BMW’s evidence that repair efforts eliminated the brake shimmy for a period of time does not lead necessarily to a conclusion the shimmy was fixed each time and recurred because of Jensen’s driving habits. On this record, the jury could reasonably infer Roseville BMW’s replacement of the rotors, pads, and other brake parts provided temporary relief from the shimmy but never resolved a fundamental defect in the braking system. We may not second-guess the jury’s inference.
The Act is inapplicable to “any defect or nonconformity in consumer goods caused by the unauthorized or unreasonable use of the goods following sale.” (§ 1794.3.) The court instructed the jury Jensen could not recover damages for breach of warranty if it found that “whatever injury or damage the plaintiff suffered in this case resulted solely from [Jensen’s] improper use of the goods involved, …” BMW argues Jensen failed to rebut evidence her abusive driving style caused the brake problem. We conclude there is substantial evidence to support the jury’s rejection of BMW’s defense.
Direct evidence of Jensen’s driving habits came from two sources–Jensen and her expert witness, Tom Stark. Both testified Jensen did not ride her brakes. Jensen explained that her father taught her to drive high performance cars and emphasized the
danger of riding the brakes. Stark testified his examination of the brake rotors showed no hot spots to indicate overheating.
Perhaps more significant is the fact that prior to this litigation, no one at BMW or Roseville BMW’s service department ever told Jensen the brake [35 Cal.App.4th 136] shimmy was the result of her driving style and failure to maintain the car. Nor does Roseville BMW’s service file include any language to suggest BMW believed Jensen responsible for the brake problem. On this record, a reasonable jury could find Jensen was not an abusive driver and no one at BMW or Roseville BMW’s repair department seriously entertained that idea at the time.
Under section 1794, subdivision (c), the court may impose a civil penalty up to two times the amount of actual damages if the buyer proves the manufacturer’s failure to comply was willful. The penalty is important “as a deterrent to deliberate violations. Without such a provision, a seller or manufacturer who knew the consumer was entitled to a refund or replacement might nevertheless be tempted to refuse compliance in the hope the consumer would not persist, secure in the knowledge its liability was limited to refund or replacement.” (Kwan v. Mercedes-Benz of North America, Inc., supra, 23 Cal.App.4th, at p. 184, 28 Cal.Rptr.2d 371.)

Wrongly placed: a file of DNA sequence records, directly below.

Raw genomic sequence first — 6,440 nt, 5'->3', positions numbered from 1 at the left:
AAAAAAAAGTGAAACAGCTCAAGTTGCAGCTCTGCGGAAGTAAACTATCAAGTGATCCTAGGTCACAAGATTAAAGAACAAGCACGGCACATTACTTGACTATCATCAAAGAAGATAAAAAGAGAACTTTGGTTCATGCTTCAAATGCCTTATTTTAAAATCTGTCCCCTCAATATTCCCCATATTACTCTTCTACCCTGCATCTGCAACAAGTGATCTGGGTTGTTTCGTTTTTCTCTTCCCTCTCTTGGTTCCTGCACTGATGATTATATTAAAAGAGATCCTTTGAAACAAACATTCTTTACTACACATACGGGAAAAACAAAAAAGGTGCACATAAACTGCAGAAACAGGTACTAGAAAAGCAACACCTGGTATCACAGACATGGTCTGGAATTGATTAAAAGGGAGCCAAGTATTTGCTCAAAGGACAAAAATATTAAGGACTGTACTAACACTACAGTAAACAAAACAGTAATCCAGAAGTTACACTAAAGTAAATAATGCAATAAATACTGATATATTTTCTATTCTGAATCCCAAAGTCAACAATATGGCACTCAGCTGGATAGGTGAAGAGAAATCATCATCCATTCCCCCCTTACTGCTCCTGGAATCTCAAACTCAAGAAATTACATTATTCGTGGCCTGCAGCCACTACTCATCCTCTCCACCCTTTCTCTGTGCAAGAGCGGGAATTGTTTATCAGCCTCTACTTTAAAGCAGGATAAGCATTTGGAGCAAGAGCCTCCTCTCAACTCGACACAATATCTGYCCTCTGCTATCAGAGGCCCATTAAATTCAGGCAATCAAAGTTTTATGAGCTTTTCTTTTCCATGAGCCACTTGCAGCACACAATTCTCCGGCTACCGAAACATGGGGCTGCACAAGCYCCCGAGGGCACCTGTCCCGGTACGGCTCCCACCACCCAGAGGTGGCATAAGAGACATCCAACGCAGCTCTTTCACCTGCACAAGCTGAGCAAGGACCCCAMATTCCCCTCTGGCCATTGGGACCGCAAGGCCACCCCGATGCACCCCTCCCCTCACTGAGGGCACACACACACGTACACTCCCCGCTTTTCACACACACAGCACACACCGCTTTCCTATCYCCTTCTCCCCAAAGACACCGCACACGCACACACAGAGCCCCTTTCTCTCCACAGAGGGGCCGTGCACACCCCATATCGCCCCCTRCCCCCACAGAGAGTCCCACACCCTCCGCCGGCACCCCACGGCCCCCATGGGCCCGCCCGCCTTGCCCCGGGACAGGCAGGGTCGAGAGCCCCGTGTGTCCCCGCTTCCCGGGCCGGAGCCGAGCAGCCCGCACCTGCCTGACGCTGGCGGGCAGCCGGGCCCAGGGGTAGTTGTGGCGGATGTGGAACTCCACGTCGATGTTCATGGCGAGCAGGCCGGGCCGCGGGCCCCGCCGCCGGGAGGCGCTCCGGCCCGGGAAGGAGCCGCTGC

A violation is “not willful if the defendant’s failure to replace or refund was the result of a good faith and reasonable belief the facts imposing the statutory obligation were not present.” (Kwan v. Mercedes-Benz of North America, Inc., supra, 23 Cal.App.4th at p. 185, 28 Cal.Rptr.2d 371.) Among the factors to be considered by the jury are whether: (1) the manufacturer knew the vehicle had not been repaired within a reasonable period or after a reasonable number of attempts, and (2) whether the manufacturer had a written policy on the requirement to repair or replace. (Id. at pp. 185-186, 28 Cal.Rptr.2d 371.) BMW maintains Jensen failed to sustain her burden of proving willfulness. We conclude there is sufficient evidence to support the jury’s express finding BMW willfully violated the Act.
We have already cited evidence to show BMW knew Jensen’s car had not been repaired after six attempts over a period of nearly three years.11 In December 1991, Jensen presented BMW with the option of replacing the car, with credit for the original down payment and lease payments, or refunding the down payment, lease payments, and fees. BMW refused to discuss the refund option. BMW acknowledged it did not have a written policy on replacement or repurchase of vehicles under the Act.
Instead, BMW proposed a trade assistance plan under which Jensen would lease a new 325i at a cost several thousand dollars more than the value of the car. As the trial court aptly observed when denying BMW’s motion for new trial, “I think that those are the kind of things that the jury could react [35 Cal.App.4th 137] to. And once finding the car defective they, in fact–they, BMW, did not respond in a straightforward manner to really assist in a trade, but attempted to talk her into a financial scheme that was, in fact, extremely onerous.”
Contrary to BMW’s argument on appeal, there is no evidence its reluctance to consider replacement or refund was based on the belief “this was a used vehicle which did not fall under Song-Beverly’s new car provisions.” As we noted, each repair order was stamped with the word, “WARRANTY.” If the car was covered by BMW’s express warranty for purposes of repair, a jury could infer it was covered by the express warranty for purposes of refund or replacement.